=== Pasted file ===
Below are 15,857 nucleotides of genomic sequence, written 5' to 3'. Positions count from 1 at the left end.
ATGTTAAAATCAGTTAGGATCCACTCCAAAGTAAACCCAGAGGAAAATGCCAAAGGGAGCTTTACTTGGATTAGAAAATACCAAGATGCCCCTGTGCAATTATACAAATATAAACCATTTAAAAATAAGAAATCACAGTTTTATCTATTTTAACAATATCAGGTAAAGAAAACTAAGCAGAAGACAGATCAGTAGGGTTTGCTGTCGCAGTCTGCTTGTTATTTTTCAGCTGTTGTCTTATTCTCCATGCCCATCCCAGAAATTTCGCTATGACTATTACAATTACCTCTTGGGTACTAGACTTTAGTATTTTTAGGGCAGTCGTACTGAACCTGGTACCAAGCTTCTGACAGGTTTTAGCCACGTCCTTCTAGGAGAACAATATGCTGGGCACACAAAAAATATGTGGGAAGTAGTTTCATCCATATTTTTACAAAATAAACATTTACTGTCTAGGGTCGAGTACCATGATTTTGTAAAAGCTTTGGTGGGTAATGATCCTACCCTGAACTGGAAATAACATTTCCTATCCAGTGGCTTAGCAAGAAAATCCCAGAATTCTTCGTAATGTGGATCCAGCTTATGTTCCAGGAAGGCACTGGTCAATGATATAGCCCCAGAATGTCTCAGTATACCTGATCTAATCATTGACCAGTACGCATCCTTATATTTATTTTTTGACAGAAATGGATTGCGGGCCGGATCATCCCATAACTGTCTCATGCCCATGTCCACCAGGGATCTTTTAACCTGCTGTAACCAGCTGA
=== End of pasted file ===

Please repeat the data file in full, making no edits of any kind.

Below are 15,857 nucleotides of genomic sequence, written 5' to 3'. Positions count from 1 at the left end.
ATGTTAAAATCAGTTAGGATCCACTCCAAAGTAAACCCAGAGGAAAATGCCAAAGGGAGCTTTACTTGGATTAGAAAATACCAAGATGCCCCTGTGCAATTATACAAATATAAACCATTTAAAAATAAGAAATCACAGTTTTATCTATTTTAACAATATCAGGTAAAGAAAACTAAGCAGAAGACAGATCAGTAGGGTTTGCTGTCGCAGTCTGCTTGTTATTTTTCAGCTGTTGTCTTATTCTCCATGCCCATCCCAGAAATTTCGCTATGACTATTACAATTACCTCTTGGGTACTAGACTTTAGTATTTTTAGGGCAGTCGTACTGAACCTGGTACCAAGCTTCTGACAGGTTTTAGCCACGTCCTTCTAGGAGAACAATATGCTGGGCACACAAAAAATATGTGGGAAGTAGTTTCATCCATATTTTTACAAAATAAACATTTACTGTCTAGGGTCGAGTACCATGATTTTGTAAAAGCTTTGGTGGGTAATGATCCTACCCTGAACTGGAAATAACATTTCCTATCCAGTGGCTTAGCAAGAAAATCCCAGAATTCTTCGTAATGTGGATCCAGCTTATGTTCCAGGAAGGCACTGGTCAATGATATAGCCCCAGAATGTCTCAGTATACCTGATCTAATCATTGACCAGTACGCATCCTTATATTTATTTTTTGACAGAAATGGATTGCGGGCCGGATCATCCCATAACTGTCTCATGCCCATGTCCACCAGGGATCTTTTAACCTGCTGTAACCAGCTGA